Friday, 24 May 2024

    Good Government by Peter O’Brien

    There’s an old adage that if something is “stupid but works, it’s not stupid.” There is, of course, a corollary, that if something is brilliant but doesn’t work, it’s not brilliant. This is particularly true with regard to government.
    The folks who cobbled together the Constitution understood this. In the Preamble, the goals are clearly stated: “…establish justice, insure domestic tranquility, provide for the common defence, promote the general welfare, and secure the blessings of liberty…” To accomplish this they needed good government, something that worked.
    History has shown that governments are rarely good, if by good you mean accomplish the above goals. Governments can often be effective, sometimes terrifyingly so. Many dictators are very effective, but at the cost of justice, tranquility, liberty, etc. Examples abound: Hitler, Mao, Stalin, Lenin, Pol Pot, just to name a few from the last 100 years. But most kings in history (no matter their title): Roman emperors, Tsars, the Emperors of China, or even the chiefs of various tribes all around the world. Kings, emperors, chief, etc., dictators by other names, function efficiently and effectively because there’s no process to check their power (they’ve eliminated it), and they can act quickly and without debate.
    Legislatures can often do the same thing when they’re allowed to act quickly, pushing laws through without reasonable debate, and usually without informing the citizenry exactly what they’re doing.
    On the other hand, most republics (and virtually all true democracies) have tended to be both inefficient and ineffective. Finding a middle ground, one which was effective and efficient (at least to some degree), providing real justice – and tranquility – while preserving liberty, that was the practical concern in creating our current system.
    All of which leads us to Congress. Much can be said in the negative about the specific performances of various Congressmen and Senators. And Congress as a whole has a less than exemplary record over the last 100 years in crafting laws that actually accomplish the goals as enumerated in the Preamble to the Constitution.
    We all have ready examples of bad laws that were rushed through and signed out before anyone truly considered what that law actually said. A brilliant idea in principle can be a horribly bad idea in fact. Drafting a law and passing it because the concept seems “good,” but before the consequences, the second and third order effects, are understood and debated, does not make for good laws or good government.
    To prevent this our government was created with a trick used before: two separate legislative bodies: the House and the Senate. The purpose was – and is – to make the passing or changing of laws a slow and deliberate process. Open debate is needed. The lesson of history shows time and again that “fast” government is almost always bad government. Laws passed in haste  – “But we have to pass the bill so that you can find out what is in it” – inevitably are bad and expensive laws. And while the above is now defended as referring to moving beyond controversy and explaining the law to the people, that is precisely how the legislative process is not supposed to work. The bicameral system is intended to create friction, expose controversy, and provide the opportunity for everyone – to include the citizenry – to learn about what is in a bill before it becomes actual law. And allowing the majority to rule, while protecting the rights of the minority – whoever that might be. That is how Good Government works.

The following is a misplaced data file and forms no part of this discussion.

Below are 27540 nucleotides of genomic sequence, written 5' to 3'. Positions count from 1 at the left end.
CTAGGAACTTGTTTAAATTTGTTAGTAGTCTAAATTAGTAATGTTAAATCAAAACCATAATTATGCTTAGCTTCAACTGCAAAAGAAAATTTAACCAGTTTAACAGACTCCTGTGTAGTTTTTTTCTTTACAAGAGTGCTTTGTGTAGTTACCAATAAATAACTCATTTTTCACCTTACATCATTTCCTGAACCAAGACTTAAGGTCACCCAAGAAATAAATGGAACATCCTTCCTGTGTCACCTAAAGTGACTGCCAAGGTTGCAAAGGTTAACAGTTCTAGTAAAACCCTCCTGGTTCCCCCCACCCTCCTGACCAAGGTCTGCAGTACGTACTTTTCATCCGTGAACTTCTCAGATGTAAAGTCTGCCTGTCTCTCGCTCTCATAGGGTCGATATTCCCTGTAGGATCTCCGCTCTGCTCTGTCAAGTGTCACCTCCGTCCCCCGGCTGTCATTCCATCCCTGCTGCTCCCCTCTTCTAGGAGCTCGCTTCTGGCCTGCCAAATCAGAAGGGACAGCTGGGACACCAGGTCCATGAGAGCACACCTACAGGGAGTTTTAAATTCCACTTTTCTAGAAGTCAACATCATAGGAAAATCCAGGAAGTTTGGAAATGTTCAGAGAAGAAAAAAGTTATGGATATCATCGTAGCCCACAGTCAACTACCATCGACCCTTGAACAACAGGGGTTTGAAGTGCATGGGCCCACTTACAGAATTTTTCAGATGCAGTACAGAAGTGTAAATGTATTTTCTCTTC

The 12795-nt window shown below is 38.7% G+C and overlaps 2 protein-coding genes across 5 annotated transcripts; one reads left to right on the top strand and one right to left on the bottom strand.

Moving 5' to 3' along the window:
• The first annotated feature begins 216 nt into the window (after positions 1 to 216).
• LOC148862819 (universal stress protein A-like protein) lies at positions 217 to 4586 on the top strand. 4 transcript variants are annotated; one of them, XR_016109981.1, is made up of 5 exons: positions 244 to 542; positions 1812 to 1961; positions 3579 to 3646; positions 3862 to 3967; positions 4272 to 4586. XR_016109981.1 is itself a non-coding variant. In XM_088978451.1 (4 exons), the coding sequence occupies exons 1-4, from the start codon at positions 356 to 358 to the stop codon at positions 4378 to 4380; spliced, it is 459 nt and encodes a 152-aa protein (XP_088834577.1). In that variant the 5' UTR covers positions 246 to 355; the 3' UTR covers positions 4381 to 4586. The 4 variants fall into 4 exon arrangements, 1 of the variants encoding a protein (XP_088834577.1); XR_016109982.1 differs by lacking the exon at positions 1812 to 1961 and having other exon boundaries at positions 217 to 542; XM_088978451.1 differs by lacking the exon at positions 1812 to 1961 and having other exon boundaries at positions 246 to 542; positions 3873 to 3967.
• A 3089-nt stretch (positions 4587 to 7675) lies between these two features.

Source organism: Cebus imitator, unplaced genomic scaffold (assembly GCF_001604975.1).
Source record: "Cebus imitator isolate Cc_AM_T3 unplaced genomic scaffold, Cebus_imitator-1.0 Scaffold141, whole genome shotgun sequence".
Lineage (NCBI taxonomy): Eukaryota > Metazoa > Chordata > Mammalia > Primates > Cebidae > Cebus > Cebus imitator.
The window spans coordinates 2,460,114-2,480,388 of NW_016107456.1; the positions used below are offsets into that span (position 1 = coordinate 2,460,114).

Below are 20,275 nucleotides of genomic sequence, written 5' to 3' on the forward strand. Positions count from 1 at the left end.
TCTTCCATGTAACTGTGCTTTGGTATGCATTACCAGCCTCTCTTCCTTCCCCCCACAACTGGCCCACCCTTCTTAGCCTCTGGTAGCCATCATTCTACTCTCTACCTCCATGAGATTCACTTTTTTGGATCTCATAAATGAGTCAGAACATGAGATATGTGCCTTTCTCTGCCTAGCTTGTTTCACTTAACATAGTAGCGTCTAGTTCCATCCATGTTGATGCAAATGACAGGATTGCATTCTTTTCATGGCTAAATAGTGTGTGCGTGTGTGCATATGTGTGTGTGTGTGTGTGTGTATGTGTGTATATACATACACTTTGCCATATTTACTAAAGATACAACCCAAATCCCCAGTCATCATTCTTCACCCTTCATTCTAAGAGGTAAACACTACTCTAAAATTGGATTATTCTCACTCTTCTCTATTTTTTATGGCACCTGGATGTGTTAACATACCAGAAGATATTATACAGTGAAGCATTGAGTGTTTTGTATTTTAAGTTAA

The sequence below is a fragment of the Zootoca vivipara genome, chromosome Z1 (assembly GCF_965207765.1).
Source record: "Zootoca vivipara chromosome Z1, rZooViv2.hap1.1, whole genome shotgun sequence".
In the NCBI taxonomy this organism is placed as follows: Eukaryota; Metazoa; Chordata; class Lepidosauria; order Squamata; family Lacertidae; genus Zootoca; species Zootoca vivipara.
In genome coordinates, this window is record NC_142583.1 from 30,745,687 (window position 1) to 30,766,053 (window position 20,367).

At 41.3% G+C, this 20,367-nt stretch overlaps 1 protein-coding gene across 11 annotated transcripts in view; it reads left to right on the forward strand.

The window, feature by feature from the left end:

Anyone who paid attention in an American Civics class knows this.
    But some who should – don’t.
    The longest serving Congressman in history is one of them, recently calling for the abolition of the Senate – and a radical alteration to, arguably the virtual destruction  of, the Constitution he swore to defend. While his comments at first might seem to be simply acerbic sniping, said for effect, he went on to criticize the Electoral college and the notion (embodied in the Senate) that the states deserve some form of equal representation irrespective of population, all of them concepts placed into our founding document to prevent not simply ineffective and hasty laws, but also to ensure that our individual rights are protected from an over-active legislature (and a tyrannical majority), unchecked by simple process. Slow and deliberate is just right when it comes to legislation. Sadly, terrifyingly, we have Congressmen who don’t understand the need to defend that process.